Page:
BAGRAM AIRFIELD, Afghanistan, (Army News Service) -- Army Chief of Staff Gen. George W. Casey Jr. visited Afghanistan last month for the third time in the past year and spoke on several issues affecting Soldiers.

The chief of staff said he tries to periodically visit each of the theaters (Iraq and Afghanistan) to get a sense of how Soldiers are doing and if they have the equipment and training needed for mission success.

"There's a great sense of energy here," said Casey. "When I was here in December I saw a little apprehension."

The improvement in outlook was attributable, he felt, to the additional troops who have arrived in Afghanistan recently. The Soldiers on the way have also placed Coalition Forces in a much better position as the 101st Airborne Division prepares to hand responsibility to the 82nd Airborne Division, he said.

The Army has been working hard to meet the higher manpower totals that were envisioned several years ago. Casey said he had long been concerned about stretching the Army so thin that it would be unable to accomplish present and future missions.

"We were out of balance," said Casey, noting the original goal was to grow the force to its desired level by the end of 2011. "We have reached our 547,000 in the active force" two years ahead of schedule, he said, with the biggest impact for Soldiers being that future burdens of frequent deployments may be lessened.

"The most important thing we can do to get ourselves back in balance is to increase the amount of time Soldiers spend at home between deployments," Casey said.

Dwell time lengths have yet to be decided, but once demand comes down, deployments can hopefully be shortened as well, he added. Families left behind, as well as returned-to after lengthy deployments, continue to occupy the thoughts of Casey and other Army officials.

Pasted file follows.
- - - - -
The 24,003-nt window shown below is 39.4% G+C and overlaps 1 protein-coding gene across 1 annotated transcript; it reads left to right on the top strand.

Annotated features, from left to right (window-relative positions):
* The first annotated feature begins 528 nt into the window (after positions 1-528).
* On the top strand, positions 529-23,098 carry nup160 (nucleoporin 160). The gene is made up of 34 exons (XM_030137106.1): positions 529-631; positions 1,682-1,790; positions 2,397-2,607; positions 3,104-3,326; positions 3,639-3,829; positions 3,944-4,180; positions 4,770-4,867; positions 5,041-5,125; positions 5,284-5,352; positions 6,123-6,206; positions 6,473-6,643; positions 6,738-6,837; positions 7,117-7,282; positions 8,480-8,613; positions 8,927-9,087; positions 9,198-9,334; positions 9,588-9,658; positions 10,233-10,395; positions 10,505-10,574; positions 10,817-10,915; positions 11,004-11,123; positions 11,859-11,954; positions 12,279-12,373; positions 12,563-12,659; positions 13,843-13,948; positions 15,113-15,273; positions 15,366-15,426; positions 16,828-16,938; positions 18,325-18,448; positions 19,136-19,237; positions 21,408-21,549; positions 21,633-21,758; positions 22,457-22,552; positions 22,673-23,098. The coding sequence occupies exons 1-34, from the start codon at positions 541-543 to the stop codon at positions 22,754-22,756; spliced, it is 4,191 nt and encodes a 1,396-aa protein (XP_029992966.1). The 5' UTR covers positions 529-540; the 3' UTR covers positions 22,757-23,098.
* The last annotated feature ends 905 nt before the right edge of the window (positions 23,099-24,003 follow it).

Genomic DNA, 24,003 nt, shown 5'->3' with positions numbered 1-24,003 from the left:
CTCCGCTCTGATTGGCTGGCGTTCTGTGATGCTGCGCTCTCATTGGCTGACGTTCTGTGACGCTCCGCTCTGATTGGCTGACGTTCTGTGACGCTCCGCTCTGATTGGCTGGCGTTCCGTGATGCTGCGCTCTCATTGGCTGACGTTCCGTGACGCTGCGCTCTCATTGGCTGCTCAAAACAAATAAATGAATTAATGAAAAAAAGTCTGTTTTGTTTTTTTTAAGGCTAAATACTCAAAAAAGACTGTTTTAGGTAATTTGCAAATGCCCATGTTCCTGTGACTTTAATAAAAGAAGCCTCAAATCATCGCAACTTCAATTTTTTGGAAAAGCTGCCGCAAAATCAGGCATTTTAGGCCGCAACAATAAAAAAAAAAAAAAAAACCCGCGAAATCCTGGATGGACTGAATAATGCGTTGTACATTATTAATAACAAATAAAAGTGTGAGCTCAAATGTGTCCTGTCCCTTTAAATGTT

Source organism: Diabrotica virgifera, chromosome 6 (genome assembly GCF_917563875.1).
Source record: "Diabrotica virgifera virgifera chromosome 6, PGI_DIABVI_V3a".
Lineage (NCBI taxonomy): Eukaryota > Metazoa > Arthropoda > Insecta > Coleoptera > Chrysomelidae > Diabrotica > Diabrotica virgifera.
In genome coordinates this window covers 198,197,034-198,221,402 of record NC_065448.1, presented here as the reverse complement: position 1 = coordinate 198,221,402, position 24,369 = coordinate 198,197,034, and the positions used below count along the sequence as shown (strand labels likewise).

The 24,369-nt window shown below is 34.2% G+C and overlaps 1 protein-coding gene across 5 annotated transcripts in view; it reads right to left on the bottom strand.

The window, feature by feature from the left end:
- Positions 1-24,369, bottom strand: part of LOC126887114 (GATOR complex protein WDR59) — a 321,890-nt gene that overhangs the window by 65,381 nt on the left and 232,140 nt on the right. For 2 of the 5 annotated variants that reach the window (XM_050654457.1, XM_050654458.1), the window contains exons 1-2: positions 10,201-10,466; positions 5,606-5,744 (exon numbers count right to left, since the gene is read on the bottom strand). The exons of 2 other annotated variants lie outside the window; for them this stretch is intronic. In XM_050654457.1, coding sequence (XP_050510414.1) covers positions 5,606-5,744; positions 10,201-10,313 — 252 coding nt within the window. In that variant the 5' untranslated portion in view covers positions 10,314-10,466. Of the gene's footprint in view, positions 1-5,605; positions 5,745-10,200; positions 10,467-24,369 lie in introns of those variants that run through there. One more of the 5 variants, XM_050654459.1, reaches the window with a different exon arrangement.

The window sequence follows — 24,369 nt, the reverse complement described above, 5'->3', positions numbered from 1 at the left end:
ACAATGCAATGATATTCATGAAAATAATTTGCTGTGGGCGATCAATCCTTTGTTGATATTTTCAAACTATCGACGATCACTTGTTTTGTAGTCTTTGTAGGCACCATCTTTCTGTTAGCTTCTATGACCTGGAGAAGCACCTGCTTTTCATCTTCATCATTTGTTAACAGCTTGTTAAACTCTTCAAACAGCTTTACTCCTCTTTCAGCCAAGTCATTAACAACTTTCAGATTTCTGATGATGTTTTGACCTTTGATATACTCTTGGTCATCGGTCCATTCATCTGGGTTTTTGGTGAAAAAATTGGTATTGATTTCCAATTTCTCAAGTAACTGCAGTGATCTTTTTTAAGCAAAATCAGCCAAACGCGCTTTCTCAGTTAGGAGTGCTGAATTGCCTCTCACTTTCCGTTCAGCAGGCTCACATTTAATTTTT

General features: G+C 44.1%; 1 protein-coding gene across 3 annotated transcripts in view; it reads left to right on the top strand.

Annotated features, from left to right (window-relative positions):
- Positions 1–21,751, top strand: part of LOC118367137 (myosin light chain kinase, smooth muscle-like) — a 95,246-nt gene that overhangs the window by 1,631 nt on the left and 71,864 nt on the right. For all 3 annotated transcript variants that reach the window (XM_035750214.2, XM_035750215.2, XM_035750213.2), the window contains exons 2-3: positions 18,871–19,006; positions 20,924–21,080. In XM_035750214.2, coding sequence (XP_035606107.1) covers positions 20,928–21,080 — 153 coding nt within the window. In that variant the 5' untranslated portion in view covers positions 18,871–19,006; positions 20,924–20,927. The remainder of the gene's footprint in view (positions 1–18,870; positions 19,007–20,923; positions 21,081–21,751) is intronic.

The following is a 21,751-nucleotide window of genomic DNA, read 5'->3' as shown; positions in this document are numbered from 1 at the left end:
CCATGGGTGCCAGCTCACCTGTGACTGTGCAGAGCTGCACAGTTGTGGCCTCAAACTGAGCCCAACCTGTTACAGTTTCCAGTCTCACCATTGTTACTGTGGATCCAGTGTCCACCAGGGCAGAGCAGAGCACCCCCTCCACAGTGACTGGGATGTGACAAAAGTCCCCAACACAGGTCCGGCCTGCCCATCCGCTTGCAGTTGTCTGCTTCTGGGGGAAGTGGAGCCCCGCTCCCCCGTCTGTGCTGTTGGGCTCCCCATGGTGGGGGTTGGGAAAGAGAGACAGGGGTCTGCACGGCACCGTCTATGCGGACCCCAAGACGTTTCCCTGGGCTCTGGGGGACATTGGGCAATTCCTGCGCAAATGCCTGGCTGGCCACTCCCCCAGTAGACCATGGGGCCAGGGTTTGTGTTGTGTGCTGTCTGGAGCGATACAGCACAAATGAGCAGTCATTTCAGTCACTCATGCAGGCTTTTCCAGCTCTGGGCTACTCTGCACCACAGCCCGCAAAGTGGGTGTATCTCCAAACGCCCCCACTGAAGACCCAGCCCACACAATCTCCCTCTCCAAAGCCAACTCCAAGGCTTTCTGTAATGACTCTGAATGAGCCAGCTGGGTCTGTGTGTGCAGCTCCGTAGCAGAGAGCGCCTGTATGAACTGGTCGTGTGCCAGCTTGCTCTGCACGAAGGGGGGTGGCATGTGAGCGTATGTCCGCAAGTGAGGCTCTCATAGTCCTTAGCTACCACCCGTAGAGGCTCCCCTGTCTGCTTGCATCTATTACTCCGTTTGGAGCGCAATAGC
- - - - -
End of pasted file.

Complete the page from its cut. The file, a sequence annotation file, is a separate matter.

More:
"Our Soldiers draw their strength from their families," said Casey. The Army spent $1.4 billion on family support in 2008 and is expected to continue investing in such programs.

"We are committed on delivering on the Army Family Covenant," said Casey, alluding to the Army's efforts to fund and support family programs, physical and mental healthcare, housing, education and childcare and employment opportunities for spouses.

These large efforts on behalf of families are in conjunction with a new initiative Casey referred to as "Comprehensive Soldier Fitness." CSF is designed to put mental fitness on the same level of physical fitness.

"You can build mental resilience and enhance Soldier performance," he added. The sooner Soldiers are willing to come forward and get treatment for problems, the sooner they can be helped.

Most importantly, Casey said, "No Soldier stands alone" if treatment is needed. Casey proudly noted that recent travels to other countries have seen many favorable comments directed toward the professionalism and competence of the NCO Corps of the Army.

Those comments have contributed to Casey and Sgt. Maj. of the Army Kenneth O. Preston proclaiming 2009 as the "Year of the NCO."

"We haven't done this in 20 years," Casey said, and cited three reasons for making the proclamation. It was important to recognize NCOs, inform Congress and people what an asset NCOs are, and enhance the skills of our NCOs and give them necessary tools for future success, he added.

The changes in deployments and theaters of operation for certain Army units have begun, Casey confirmed, and he sees encouraging signs.

One positive aspect is that Afghanistan has the troops needed to ensure that there are safe elections this August," Casey said.

Casey said if he could provide a single piece of advice to Soldiers returning to families and their former lives, he would cut to the chase quickly.

"Take some time to relax and build yourself back up gradually," he said.